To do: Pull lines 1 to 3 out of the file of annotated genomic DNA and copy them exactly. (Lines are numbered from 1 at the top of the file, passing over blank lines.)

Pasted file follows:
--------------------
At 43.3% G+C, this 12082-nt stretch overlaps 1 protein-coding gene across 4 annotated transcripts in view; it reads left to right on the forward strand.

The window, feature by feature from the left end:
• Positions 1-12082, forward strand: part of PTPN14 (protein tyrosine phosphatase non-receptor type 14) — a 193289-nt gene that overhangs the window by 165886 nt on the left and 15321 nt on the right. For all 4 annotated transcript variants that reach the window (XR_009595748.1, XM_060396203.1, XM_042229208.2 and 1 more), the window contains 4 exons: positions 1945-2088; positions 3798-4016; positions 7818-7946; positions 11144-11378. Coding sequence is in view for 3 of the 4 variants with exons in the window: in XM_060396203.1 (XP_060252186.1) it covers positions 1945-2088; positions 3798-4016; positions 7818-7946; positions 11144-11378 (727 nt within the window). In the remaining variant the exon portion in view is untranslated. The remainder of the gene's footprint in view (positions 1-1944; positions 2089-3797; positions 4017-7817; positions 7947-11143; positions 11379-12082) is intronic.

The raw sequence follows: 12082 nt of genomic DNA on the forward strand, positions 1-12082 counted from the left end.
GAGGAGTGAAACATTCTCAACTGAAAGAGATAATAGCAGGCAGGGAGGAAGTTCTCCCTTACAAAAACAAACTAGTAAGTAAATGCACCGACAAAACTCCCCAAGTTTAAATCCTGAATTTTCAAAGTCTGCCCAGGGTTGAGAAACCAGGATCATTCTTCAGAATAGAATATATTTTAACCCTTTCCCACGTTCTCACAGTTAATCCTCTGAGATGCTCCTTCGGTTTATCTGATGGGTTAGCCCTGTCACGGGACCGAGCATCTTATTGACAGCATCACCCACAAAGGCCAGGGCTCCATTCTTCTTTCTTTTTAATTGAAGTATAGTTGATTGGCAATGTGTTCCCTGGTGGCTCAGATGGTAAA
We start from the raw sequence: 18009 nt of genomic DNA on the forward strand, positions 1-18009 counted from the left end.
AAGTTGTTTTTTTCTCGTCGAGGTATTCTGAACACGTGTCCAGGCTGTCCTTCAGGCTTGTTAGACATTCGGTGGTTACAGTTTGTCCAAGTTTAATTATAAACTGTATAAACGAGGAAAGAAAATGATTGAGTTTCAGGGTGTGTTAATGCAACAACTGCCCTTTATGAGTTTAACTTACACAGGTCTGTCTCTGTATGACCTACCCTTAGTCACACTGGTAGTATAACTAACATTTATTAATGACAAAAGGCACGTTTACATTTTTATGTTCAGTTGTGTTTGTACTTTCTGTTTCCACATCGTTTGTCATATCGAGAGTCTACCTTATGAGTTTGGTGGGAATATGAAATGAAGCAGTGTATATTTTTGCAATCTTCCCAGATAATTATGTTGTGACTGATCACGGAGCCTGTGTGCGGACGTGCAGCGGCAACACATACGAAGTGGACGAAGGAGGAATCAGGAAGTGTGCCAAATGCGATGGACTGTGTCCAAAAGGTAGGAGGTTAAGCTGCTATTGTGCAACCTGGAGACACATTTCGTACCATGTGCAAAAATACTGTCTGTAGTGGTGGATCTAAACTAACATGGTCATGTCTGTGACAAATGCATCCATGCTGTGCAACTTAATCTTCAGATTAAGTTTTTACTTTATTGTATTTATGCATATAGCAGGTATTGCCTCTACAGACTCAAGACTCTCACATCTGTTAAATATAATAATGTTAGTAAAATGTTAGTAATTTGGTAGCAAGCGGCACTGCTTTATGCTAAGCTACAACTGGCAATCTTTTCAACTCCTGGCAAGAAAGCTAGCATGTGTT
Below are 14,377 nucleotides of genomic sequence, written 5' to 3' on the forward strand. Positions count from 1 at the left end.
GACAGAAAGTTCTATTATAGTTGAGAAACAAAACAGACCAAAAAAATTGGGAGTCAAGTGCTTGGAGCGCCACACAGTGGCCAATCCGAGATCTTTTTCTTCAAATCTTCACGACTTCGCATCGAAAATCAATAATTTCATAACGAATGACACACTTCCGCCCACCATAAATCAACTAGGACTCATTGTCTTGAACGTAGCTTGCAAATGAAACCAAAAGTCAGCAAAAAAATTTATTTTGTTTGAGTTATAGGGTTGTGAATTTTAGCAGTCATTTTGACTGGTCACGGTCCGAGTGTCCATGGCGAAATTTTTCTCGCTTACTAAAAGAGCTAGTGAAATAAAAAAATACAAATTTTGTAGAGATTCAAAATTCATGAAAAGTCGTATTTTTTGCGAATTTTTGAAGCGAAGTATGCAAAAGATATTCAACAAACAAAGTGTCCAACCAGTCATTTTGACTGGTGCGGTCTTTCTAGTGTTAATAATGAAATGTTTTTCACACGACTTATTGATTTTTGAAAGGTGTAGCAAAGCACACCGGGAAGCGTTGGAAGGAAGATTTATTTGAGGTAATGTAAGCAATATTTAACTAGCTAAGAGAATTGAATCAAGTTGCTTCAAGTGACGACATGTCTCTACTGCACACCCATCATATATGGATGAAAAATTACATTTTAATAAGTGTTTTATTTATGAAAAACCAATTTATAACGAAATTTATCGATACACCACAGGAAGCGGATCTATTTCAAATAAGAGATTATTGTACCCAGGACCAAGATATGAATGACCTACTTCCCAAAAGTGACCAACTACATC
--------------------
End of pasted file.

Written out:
At 43.3% G+C, this 12082-nt stretch overlaps 1 protein-coding gene across 4 annotated transcripts in view; it reads left to right on the forward strand.

The window, feature by feature from the left end:
• Positions 1-12082, forward strand: part of PTPN14 (protein tyrosine phosphatase non-receptor type 14) — a 193289-nt gene that overhangs the window by 165886 nt on the left and 15321 nt on the right. For all 4 annotated transcript variants that reach the window (XR_009595748.1, XM_060396203.1, XM_042229208.2 and 1 more), the window contains 4 exons: positions 1945-2088; positions 3798-4016; positions 7818-7946; positions 11144-11378. Coding sequence is in view for 3 of the 4 variants with exons in the window: in XM_060396203.1 (XP_060252186.1) it covers positions 1945-2088; positions 3798-4016; positions 7818-7946; positions 11144-11378 (727 nt within the window). In the remaining variant the exon portion in view is untranslated. The remainder of the gene's footprint in view (positions 1-1944; positions 2089-3797; positions 4017-7817; positions 7947-11143; positions 11379-12082) is intronic.